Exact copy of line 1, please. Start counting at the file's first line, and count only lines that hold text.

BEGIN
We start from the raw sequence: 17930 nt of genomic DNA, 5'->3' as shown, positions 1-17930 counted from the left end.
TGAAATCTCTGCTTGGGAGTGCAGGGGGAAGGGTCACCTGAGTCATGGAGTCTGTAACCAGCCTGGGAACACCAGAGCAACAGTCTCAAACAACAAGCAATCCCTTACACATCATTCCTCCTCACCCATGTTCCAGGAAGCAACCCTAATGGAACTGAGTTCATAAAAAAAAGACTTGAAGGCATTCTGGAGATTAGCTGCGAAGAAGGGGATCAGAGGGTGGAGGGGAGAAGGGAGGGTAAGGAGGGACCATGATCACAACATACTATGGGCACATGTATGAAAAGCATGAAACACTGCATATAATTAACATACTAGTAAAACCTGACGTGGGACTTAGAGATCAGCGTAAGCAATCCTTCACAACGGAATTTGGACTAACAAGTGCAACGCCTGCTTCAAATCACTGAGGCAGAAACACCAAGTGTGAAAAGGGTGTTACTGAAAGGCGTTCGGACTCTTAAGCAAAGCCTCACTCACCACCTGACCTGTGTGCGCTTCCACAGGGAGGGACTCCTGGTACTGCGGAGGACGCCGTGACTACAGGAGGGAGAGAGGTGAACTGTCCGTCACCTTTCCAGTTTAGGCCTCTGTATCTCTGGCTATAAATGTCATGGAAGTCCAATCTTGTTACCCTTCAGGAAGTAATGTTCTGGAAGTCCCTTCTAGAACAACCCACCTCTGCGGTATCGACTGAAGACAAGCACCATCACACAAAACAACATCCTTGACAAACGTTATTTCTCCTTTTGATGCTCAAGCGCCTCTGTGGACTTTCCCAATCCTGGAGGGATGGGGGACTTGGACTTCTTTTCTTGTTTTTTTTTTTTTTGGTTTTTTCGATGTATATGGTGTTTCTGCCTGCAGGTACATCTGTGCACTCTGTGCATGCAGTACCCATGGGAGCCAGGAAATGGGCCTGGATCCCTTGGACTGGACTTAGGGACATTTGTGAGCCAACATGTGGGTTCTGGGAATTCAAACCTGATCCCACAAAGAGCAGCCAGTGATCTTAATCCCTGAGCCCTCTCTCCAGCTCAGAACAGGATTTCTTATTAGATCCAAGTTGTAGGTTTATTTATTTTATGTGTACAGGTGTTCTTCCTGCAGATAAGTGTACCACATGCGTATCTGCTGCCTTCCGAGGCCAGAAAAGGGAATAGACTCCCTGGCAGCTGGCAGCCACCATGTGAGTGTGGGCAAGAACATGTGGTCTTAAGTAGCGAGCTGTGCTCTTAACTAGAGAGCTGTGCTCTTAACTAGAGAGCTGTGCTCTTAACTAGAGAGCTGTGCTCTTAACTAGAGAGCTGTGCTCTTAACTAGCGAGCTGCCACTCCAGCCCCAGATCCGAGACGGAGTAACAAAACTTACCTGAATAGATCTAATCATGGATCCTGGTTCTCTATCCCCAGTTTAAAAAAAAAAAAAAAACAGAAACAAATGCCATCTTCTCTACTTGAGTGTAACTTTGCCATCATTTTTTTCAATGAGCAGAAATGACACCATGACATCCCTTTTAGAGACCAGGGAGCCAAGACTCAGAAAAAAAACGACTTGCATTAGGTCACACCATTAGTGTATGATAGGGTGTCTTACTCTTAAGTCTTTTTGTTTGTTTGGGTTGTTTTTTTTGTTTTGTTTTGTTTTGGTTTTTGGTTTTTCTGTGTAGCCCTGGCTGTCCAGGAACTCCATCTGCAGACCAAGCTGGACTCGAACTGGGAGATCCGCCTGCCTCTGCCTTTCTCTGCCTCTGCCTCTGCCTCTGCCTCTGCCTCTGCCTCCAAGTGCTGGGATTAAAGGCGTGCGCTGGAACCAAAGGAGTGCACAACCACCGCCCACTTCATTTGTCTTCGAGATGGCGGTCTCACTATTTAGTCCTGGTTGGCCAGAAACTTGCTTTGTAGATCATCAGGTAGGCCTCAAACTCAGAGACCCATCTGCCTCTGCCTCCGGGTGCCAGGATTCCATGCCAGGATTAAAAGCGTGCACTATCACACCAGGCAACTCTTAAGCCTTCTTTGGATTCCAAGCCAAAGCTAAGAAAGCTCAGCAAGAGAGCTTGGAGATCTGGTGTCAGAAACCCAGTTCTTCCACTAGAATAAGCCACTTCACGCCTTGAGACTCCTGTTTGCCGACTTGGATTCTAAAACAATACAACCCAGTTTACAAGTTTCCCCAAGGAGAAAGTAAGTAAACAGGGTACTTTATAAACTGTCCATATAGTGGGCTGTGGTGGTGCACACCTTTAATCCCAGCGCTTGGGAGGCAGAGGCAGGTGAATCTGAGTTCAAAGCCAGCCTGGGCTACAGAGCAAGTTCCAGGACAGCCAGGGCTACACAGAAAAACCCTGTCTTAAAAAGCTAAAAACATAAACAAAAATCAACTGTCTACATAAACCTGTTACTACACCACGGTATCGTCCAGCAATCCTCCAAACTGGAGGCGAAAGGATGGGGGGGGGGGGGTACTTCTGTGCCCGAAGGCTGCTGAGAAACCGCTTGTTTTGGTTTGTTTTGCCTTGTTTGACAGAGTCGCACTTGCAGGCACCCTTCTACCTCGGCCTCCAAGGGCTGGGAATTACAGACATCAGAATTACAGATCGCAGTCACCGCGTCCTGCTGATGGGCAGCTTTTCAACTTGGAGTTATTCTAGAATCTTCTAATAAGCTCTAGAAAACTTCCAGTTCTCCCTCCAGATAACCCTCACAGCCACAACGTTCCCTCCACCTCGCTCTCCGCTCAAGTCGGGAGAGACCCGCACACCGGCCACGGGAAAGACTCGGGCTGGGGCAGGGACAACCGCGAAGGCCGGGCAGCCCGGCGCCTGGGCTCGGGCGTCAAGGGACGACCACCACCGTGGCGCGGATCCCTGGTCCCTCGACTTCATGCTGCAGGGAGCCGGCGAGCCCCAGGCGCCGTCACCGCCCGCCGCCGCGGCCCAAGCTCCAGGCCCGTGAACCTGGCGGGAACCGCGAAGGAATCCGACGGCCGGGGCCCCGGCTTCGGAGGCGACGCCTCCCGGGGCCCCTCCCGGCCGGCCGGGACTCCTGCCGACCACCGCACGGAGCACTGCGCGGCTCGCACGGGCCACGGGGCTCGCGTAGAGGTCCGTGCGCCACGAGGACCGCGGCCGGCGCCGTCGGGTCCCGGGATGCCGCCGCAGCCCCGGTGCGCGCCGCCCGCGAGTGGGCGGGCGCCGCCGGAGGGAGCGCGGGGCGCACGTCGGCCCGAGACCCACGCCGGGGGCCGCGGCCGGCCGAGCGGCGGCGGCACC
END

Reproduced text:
We start from the raw sequence: 17930 nt of genomic DNA, 5'->3' as shown, positions 1-17930 counted from the left end.